The representation and mediation of national identity in the production of post-apartheid, South African cinema

 

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dc.contributor.advisor Botha, Martin en_ZA
dc.contributor.author Treffry-Goatley, Astrid en_ZA
dc.date.accessioned 2015-01-04T14:41:01Z
dc.date.available 2015-01-04T14:41:01Z
dc.date.issued 2010 en_ZA
dc.identifier.citation Treffry-Goatley, A. 2010. The representation and mediation of national identity in the production of post-apartheid, South African cinema. University of Cape Town. en_ZA
dc.identifier.uri http://hdl.handle.net/11427/11290
dc.description Includes bibliographical references (p. 218-236). en_ZA
dc.description.abstract In 1994, South Africa was emancipated from apartheid, and in 1996, a new democratic Constitution was released. This charter envisioned a progressive society and placed emphasis on equality, multiculturalism, reconciliation and freedom. The state targeted the cultural industries, including cinema, to carry this new vision to the nation. The problem, however, was that the production, exhibition and distribution infrastructure inherited from apartheid was not only dominated by Hollywood, but also exclusively catered for the white sector of the nation. This monopolised, racially skewed structure continues to pose an obstacle to the dissemination of progressive identities and the sustainability of local cinema. Through an analysis of relevant film policy, industry structure and specific cinematic texts, this study aims to trace the intersection between the dynamics of national identity representation and South Africa's political and economic position as a developing nation in the global marketplace. The research presented took place over a period of three years (2007-2010) and incorporated both quantitative and qualitative methods. en_ZA
dc.language.iso eng en_ZA
dc.subject.other Film and Media Studies en_ZA
dc.title The representation and mediation of national identity in the production of post-apartheid, South African cinema en_ZA
dc.type Doctoral Thesis
uct.type.publication Research en_ZA
uct.type.resource Thesis en_ZA
dc.publisher.institution University of Cape Town
dc.publisher.faculty Faculty of Humanities en_ZA
dc.publisher.department Centre for Film and Media Studies en_ZA
dc.type.qualificationlevel Doctoral
dc.type.qualificationname PhD en_ZA
uct.type.filetype Text
uct.type.filetype Image
dc.identifier.apacitation Treffry-Goatley, A. (2010). <i>The representation and mediation of national identity in the production of post-apartheid, South African cinema</i>. (Thesis). University of Cape Town ,Faculty of Humanities ,Centre for Film and Media Studies. Retrieved from http://hdl.handle.net/11427/11290 en_ZA
dc.identifier.chicagocitation Treffry-Goatley, Astrid. <i>"The representation and mediation of national identity in the production of post-apartheid, South African cinema."</i> Thesis., University of Cape Town ,Faculty of Humanities ,Centre for Film and Media Studies, 2010. http://hdl.handle.net/11427/11290 en_ZA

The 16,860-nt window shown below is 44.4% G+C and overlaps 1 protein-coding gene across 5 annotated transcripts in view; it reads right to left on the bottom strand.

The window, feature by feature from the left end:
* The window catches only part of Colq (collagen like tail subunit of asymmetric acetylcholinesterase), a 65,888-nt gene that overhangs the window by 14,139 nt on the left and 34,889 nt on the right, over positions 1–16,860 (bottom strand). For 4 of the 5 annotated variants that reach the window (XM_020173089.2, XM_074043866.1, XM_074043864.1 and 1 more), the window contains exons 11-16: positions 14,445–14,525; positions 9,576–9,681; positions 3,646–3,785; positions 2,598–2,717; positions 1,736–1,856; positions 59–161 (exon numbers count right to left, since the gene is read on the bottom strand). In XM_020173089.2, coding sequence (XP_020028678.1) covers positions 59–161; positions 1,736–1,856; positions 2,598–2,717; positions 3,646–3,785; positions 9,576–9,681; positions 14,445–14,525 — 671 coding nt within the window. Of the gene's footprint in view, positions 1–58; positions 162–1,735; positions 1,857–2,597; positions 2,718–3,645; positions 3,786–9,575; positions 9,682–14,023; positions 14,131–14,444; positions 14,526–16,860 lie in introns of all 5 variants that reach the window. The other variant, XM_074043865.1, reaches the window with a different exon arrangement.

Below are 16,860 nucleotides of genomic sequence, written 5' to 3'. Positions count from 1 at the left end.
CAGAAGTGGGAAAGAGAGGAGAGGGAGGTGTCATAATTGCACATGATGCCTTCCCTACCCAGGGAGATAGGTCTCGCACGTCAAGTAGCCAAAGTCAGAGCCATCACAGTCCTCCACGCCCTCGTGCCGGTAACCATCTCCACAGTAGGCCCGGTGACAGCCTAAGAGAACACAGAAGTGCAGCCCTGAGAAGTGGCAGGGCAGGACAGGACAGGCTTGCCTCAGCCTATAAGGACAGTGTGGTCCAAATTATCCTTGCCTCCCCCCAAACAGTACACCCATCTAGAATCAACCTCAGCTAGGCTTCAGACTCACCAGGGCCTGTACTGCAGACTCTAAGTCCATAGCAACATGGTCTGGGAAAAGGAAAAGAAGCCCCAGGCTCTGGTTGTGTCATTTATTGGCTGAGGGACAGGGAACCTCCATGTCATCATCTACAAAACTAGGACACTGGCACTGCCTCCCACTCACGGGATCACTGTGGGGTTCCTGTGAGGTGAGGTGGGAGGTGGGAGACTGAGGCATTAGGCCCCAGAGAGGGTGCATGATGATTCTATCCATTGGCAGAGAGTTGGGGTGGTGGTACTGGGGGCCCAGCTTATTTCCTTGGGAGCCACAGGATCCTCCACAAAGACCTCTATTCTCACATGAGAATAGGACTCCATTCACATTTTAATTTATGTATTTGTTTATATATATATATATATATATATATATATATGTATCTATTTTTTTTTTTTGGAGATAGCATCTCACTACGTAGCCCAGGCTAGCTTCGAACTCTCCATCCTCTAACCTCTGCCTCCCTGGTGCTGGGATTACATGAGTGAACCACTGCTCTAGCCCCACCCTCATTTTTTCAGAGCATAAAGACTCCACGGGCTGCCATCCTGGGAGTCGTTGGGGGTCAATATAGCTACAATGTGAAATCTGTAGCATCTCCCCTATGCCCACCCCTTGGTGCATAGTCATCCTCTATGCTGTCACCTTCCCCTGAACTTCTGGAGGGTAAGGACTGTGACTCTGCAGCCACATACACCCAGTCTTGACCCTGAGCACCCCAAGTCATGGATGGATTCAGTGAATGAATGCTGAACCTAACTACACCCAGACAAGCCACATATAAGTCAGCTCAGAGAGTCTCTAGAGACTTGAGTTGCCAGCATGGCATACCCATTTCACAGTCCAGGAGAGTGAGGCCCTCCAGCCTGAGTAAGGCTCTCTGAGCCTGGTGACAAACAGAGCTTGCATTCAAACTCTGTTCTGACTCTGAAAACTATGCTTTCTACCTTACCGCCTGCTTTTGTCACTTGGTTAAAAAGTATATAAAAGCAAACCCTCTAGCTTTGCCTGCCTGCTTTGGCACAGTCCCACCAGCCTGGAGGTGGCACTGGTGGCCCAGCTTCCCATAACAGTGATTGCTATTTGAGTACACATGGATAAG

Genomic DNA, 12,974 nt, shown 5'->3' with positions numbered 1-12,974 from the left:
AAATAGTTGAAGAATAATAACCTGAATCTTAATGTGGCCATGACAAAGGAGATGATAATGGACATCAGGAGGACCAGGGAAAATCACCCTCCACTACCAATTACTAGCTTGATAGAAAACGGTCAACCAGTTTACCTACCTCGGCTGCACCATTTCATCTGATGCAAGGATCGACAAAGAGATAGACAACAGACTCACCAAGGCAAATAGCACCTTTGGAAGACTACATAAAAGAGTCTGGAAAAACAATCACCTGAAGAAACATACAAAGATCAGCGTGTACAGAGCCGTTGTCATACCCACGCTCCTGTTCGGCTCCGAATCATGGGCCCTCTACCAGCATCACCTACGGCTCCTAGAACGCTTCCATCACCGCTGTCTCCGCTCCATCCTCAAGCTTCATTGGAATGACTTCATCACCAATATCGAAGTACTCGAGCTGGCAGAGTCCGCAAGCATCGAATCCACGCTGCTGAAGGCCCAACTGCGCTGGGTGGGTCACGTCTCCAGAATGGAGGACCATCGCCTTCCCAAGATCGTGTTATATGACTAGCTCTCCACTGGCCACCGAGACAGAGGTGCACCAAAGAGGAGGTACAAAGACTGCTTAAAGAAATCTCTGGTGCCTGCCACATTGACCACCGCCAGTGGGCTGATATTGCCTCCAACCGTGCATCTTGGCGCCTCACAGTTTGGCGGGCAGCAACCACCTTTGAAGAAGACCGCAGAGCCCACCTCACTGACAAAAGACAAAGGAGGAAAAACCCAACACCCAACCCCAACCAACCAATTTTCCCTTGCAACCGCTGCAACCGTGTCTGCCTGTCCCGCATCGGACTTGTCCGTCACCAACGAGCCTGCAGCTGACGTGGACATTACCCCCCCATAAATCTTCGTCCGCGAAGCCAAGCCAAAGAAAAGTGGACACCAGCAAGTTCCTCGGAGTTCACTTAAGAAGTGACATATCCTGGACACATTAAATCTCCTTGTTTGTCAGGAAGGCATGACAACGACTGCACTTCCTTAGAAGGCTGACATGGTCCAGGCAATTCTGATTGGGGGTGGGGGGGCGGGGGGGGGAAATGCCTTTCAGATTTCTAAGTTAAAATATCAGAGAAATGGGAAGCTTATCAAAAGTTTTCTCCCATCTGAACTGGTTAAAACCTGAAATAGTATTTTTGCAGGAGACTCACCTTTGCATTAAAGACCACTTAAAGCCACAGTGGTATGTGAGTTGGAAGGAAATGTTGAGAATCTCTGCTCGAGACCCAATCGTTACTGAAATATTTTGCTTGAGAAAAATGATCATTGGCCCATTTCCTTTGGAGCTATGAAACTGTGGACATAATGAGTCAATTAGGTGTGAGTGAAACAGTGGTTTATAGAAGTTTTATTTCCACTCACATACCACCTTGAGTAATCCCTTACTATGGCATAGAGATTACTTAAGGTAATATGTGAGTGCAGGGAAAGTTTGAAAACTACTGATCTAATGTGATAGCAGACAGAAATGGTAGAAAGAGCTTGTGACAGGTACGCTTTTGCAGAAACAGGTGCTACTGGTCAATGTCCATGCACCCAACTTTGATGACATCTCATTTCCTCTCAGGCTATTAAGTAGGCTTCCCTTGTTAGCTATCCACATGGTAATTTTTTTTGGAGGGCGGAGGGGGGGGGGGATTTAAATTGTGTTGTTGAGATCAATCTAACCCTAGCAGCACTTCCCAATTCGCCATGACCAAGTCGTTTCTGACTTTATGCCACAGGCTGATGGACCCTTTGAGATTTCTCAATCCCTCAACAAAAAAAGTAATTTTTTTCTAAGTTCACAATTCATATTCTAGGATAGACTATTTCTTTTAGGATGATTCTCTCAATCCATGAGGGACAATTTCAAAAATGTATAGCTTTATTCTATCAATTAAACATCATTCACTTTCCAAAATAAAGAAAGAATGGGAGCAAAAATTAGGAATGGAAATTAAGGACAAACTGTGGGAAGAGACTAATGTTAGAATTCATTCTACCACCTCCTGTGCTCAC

dc.identifier.vancouvercitation Treffry-Goatley A. The representation and mediation of national identity in the production of post-apartheid, South African cinema. [Thesis]. University of Cape Town ,Faculty of Humanities ,Centre for Film and Media Studies, 2010 [cited yyyy month dd]. Available from: http://hdl.handle.net/11427/11290 en_ZA
dc.identifier.ris TY - Thesis / Dissertation AU - Treffry-Goatley, Astrid AB - In 1994, South Africa was emancipated from apartheid, and in 1996, a new democratic Constitution was released. This charter envisioned a progressive society and placed emphasis on equality, multiculturalism, reconciliation and freedom. The state targeted the cultural industries, including cinema, to carry this new vision to the nation. The problem, however, was that the production, exhibition and distribution infrastructure inherited from apartheid was not only dominated by Hollywood, but also exclusively catered for the white sector of the nation. This monopolised, racially skewed structure continues to pose an obstacle to the dissemination of progressive identities and the sustainability of local cinema. Through an analysis of relevant film policy, industry structure and specific cinematic texts, this study aims to trace the intersection between the dynamics of national identity representation and South Africa's political and economic position as a developing nation in the global marketplace. The research presented took place over a period of three years (2007-2010) and incorporated both quantitative and qualitative methods. DA - 2010 DB - OpenUCT DP - University of Cape Town LK - https://open.uct.ac.za PB - University of Cape Town PY - 2010 T1 - The representation and mediation of national identity in the production of post-apartheid, South African cinema TI - The representation and mediation of national identity in the production of post-apartheid, South African cinema UR - http://hdl.handle.net/11427/11290 ER - en_ZA


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